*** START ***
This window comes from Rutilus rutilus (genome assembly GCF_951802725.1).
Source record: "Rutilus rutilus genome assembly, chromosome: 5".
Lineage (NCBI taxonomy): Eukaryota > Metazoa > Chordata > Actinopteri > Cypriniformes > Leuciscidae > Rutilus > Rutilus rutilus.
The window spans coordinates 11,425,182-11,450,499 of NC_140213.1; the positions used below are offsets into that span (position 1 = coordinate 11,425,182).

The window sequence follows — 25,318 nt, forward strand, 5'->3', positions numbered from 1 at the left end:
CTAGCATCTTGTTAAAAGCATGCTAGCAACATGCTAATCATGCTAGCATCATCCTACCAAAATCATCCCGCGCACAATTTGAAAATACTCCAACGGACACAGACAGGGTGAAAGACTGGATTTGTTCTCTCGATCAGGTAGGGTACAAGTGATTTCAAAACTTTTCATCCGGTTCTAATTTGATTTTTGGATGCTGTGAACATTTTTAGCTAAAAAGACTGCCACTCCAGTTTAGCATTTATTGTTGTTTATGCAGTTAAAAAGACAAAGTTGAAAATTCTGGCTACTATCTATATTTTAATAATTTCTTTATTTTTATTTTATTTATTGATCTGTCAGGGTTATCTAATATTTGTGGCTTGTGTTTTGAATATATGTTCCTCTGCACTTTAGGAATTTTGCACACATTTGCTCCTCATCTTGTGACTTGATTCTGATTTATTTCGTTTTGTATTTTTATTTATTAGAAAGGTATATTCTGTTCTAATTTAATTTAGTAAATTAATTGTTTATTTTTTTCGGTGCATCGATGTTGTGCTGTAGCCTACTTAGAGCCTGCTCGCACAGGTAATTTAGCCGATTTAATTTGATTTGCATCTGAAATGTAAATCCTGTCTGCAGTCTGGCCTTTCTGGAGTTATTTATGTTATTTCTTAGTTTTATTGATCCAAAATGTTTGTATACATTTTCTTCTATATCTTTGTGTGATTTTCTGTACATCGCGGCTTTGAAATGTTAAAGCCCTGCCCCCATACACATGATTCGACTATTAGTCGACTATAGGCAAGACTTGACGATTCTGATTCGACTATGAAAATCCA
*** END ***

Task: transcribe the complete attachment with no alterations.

This window comes from Rutilus rutilus (genome assembly GCF_951802725.1).
Source record: "Rutilus rutilus genome assembly, chromosome: 5".
Lineage (NCBI taxonomy): Eukaryota > Metazoa > Chordata > Actinopteri > Cypriniformes > Leuciscidae > Rutilus > Rutilus rutilus.
The window spans coordinates 11,425,182-11,450,499 of NC_140213.1; the positions used below are offsets into that span (position 1 = coordinate 11,425,182).

The window sequence follows — 25,318 nt, forward strand, 5'->3', positions numbered from 1 at the left end:
CTAGCATCTTGTTAAAAGCATGCTAGCAACATGCTAATCATGCTAGCATCATCCTACCAAAATCATCCCGCGCACAATTTGAAAATACTCCAACGGACACAGACAGGGTGAAAGACTGGATTTGTTCTCTCGATCAGGTAGGGTACAAGTGATTTCAAAACTTTTCATCCGGTTCTAATTTGATTTTTGGATGCTGTGAACATTTTTAGCTAAAAAGACTGCCACTCCAGTTTAGCATTTATTGTTGTTTATGCAGTTAAAAAGACAAAGTTGAAAATTCTGGCTACTATCTATATTTTAATAATTTCTTTATTTTTATTTTATTTATTGATCTGTCAGGGTTATCTAATATTTGTGGCTTGTGTTTTGAATATATGTTCCTCTGCACTTTAGGAATTTTGCACACATTTGCTCCTCATCTTGTGACTTGATTCTGATTTATTTCGTTTTGTATTTTTATTTATTAGAAAGGTATATTCTGTTCTAATTTAATTTAGTAAATTAATTGTTTATTTTTTTCGGTGCATCGATGTTGTGCTGTAGCCTACTTAGAGCCTGCTCGCACAGGTAATTTAGCCGATTTAATTTGATTTGCATCTGAAATGTAAATCCTGTCTGCAGTCTGGCCTTTCTGGAGTTATTTATGTTATTTCTTAGTTTTATTGATCCAAAATGTTTGTATACATTTTCTTCTATATCTTTGTGTGATTTTCTGTACATCGCGGCTTTGAAATGTTAAAGCCCTGCCCCCATACACATGATTCGACTATTAGTCGACTATAGGCAAGACTTGACGATTCTGATTCGACTATGAAAATCCA